How to play reggae guitar like... Stevie Wonder
23rd Oct 2009 | 09:52
An audio lesson with free tab
In this lesson, we're going to look at how the reggae style has influenced mainstream pop artists. The Clash and The Police fused punk and reggae together with much success back in the late 1970s and early 1980s, while multi-platinum selling artist Stevie Wonder recorded several songs with a distinct reggae vibe.
Here, we're going to study Stevie's take on the reggae style. Stevland Morris first shot to fame as 'Little Stevie Wonder', a junior member of the renowned Motown stable of artists.
In his early 20s he began an illustrious solo career, racking up a string of classic albums in the 1970s and 1980s. Tracks like Sir Duke, Boogie On Reggae Woman and Master Blaster all have distinct reggae grooves and are ridiculously infectious songs.
If you listen to this month's track you will notice that the main 'skank' on beats 2 and 4 is followed by an upstroke. This gives a driving and insistent rhythm guitar part that is complimented by a 'Steppers' style drum groove. The skank guitar is doubled by a clavinet, a keyboard that Wonder is very fond of (think of Superstition).
The second guitar plays a quirky raked arpeggio part against the skank, which is very effective if played correctly. Those of you who have experimented with sweep picking will notice that raking is very similar, but if you want to use this technique in the reggae style you should combine it with a palm mute to get a percussive and staccato quality to each of the arpeggio notes.
To play the fast arpeggios in the first part of our track, you will need to develop your ability to sweep the pick across a chord shape. If you use a light palm mute, it will help with note separation, and it is important to get this mini sweep or rake in time with the backing track.
The best way to practise your timing is with a metronome; place the pick over the fourth string and sweep it down to the second string to produce a three-note rake. Aim for the last note of the three to land on the beat, and repeat the movement over and over again until it is smooth and in time.
The final part of the process is to place an upstroke on the first string at the end of the sweep. Once you are getting consistent results with a single chord, practise using the same process with the other chords.
The other element that Stevie likes to include in his arrangements is the unison lead line section. In these unison sections all of the melody instruments play the melody. Our track features lines created from D minor pentatonic. These sections are fun to play and exciting to listen to.
The transcription includes the fingerings for the skank chords and the rake technique, and these parts have been removed from the backing track so you can play along. Thanks to Darren Williams, Curtis Ruiz and Charlie Rinks for help with recording.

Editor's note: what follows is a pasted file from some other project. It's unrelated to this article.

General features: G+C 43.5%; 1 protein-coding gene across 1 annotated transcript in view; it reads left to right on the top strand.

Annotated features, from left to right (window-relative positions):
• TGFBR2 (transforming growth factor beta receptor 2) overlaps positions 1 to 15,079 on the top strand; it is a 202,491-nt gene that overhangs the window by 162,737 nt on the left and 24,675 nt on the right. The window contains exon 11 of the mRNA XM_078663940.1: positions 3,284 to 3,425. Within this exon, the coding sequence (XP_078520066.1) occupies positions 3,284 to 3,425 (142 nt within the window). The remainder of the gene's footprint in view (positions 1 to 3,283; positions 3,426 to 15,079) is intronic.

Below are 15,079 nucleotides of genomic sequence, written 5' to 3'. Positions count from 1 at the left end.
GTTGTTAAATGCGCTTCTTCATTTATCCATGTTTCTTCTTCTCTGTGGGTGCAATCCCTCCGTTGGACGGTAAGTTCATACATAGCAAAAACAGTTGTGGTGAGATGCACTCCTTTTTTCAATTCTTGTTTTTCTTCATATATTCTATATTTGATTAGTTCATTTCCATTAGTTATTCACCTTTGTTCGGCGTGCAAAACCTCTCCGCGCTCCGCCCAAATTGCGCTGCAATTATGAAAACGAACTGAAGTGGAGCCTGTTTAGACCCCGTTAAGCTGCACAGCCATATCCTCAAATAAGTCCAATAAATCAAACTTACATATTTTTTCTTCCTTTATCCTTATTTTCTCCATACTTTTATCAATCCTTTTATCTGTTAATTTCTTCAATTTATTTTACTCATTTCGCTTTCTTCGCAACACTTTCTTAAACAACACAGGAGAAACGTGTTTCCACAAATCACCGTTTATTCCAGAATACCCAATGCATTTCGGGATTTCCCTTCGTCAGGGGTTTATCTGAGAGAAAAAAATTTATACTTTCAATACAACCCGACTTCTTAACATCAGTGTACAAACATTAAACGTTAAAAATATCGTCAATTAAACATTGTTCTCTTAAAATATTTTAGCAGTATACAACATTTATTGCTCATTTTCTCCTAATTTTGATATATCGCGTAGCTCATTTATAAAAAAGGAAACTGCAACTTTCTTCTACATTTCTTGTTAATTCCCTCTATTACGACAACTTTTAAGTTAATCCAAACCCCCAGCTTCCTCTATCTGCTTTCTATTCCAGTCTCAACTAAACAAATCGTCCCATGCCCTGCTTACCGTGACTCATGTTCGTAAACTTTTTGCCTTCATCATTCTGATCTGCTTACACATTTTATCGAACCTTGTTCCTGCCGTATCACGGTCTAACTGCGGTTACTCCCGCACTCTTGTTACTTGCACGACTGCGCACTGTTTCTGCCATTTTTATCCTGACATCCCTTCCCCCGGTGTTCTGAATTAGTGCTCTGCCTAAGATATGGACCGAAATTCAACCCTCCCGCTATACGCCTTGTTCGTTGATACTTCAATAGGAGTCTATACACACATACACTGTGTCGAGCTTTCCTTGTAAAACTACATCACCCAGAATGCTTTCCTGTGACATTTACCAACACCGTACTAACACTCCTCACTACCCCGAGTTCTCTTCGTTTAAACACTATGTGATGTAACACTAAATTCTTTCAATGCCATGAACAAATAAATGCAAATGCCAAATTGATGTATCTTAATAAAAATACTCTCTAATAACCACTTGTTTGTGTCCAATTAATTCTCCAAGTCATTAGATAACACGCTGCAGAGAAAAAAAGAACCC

Next page: audio examples tabbed
Example: Stevie Wonder-style reggae
[Intro - Bars 1-4] The drums play an unaccompanied four-bar intro.
[Verse - Bars 5-12] This is the rake arpeggio part. Palm-mute the strings then sweep the pick downwards across the strings to get a quick arpeggio. You can then finish the movement off with an upstroke on the first string. The picking pattern is the same for all of the chords, so if you spend some time getting the first one right the rest should slot into place.
[Chorus - Bars 13-17] In this section the rake arpeggios are embellished by playing back up the shape in a swung quaver rhythm. There is also a pentatonic melody to play at the end of each four-bar section. Make sure you include the slides and articulations for an authentic feel.
[Unison Riff - Bars 21-24] This pentatonic riff has some tricky transitions, so the tab has some suggested fingerings to make life easier. All the notes are picked, so start slowly and work up to tempo.
Next page: audio continued
Example: Stevie Wonder-style reggae… continued
[Verse 2 - Bars 25-32] In the skank section, play the chords staccato by lifting the pressure off your fretting hand as you hit the strings with the pick. In true reggae fashion the chords are fretted on the top three strings and played with a downstroke followed quickly by an upstroke.
[Chorus 2 - Bars 33-40] The skank rhythm playing gives way to the unison melody every four bars. The melody is the same as in Chorus 1.
[Unison Riff - Bars 41-44] A repeat of the first riff. If you think this is easy, record yourself and see if your rhythmic subdivisions 'groove' well!